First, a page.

Many workers have reported that the adult population of the small prosobranch Peringia (=Hydrobia) ulvae reaches its maximum density on muddy-sandy shores in a broad belt at approximately mid-tide level. Yet it has also been reported that some float for at least part of the tidal cycle and at low tide burrow in the sand.
Experiments in the laboratory and observations on the shore suggest that under natural conditions the animals float on the surface film of the water by means of a mucoua raft, which also acts as a food net. After a time, which is geared to the tidal oscillation, they submerge at mid-tide level. When the tide has receded, the animals crawl about on the surface of the mud then burrow in the sand for several hours, resurface, and launch themselves on the surface film of the water between the ripple marks. By this time the tide is approaching mid-tide level again and the cycle of behaviour is completed.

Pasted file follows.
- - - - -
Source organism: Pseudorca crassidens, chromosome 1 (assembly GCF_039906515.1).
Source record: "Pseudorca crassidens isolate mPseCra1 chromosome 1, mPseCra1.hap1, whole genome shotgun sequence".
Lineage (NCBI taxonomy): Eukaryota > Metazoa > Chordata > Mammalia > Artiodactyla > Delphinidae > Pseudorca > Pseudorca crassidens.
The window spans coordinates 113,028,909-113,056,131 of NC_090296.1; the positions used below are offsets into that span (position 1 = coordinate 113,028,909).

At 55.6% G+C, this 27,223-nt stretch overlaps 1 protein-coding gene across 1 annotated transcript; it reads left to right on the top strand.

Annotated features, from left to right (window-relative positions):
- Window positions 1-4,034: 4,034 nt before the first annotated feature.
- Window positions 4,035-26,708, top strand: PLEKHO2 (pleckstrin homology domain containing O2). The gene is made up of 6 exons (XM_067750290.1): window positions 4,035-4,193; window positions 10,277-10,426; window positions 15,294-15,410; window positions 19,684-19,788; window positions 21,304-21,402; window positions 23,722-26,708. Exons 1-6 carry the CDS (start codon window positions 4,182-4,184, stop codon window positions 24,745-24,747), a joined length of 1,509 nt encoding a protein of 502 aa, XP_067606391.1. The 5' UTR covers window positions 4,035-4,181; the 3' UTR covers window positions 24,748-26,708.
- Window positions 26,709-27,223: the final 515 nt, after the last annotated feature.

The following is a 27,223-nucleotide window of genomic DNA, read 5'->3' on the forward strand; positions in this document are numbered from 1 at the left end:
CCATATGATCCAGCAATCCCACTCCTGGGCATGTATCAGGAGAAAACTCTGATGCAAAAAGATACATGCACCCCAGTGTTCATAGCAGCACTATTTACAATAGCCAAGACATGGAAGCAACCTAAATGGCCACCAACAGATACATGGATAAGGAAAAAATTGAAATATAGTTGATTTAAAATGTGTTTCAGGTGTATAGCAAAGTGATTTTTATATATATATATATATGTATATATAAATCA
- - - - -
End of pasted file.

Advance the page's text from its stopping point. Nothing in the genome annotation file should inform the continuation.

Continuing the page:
Thus these animals, formerly regarded as mainly benthonic, spend part of their time as pelagic plankton feeders.